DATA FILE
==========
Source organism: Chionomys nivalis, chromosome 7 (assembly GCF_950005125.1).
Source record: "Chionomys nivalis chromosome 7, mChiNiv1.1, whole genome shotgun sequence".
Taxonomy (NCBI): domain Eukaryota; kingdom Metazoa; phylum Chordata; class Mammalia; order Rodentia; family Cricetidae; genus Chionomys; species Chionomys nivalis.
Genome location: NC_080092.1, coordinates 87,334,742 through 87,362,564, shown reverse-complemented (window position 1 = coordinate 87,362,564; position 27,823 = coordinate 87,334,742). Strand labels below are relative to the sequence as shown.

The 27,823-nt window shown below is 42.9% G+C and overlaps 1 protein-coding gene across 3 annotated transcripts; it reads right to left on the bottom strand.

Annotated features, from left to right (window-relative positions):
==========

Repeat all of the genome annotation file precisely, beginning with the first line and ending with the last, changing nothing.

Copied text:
Source organism: Chionomys nivalis, chromosome 7 (assembly GCF_950005125.1).
Source record: "Chionomys nivalis chromosome 7, mChiNiv1.1, whole genome shotgun sequence".
Taxonomy (NCBI): domain Eukaryota; kingdom Metazoa; phylum Chordata; class Mammalia; order Rodentia; family Cricetidae; genus Chionomys; species Chionomys nivalis.
Genome location: NC_080092.1, coordinates 87,334,742 through 87,362,564, shown reverse-complemented (window position 1 = coordinate 87,362,564; position 27,823 = coordinate 87,334,742). Strand labels below are relative to the sequence as shown.

The 27,823-nt window shown below is 42.9% G+C and overlaps 1 protein-coding gene across 3 annotated transcripts; it reads right to left on the bottom strand.

Annotated features, from left to right (window-relative positions):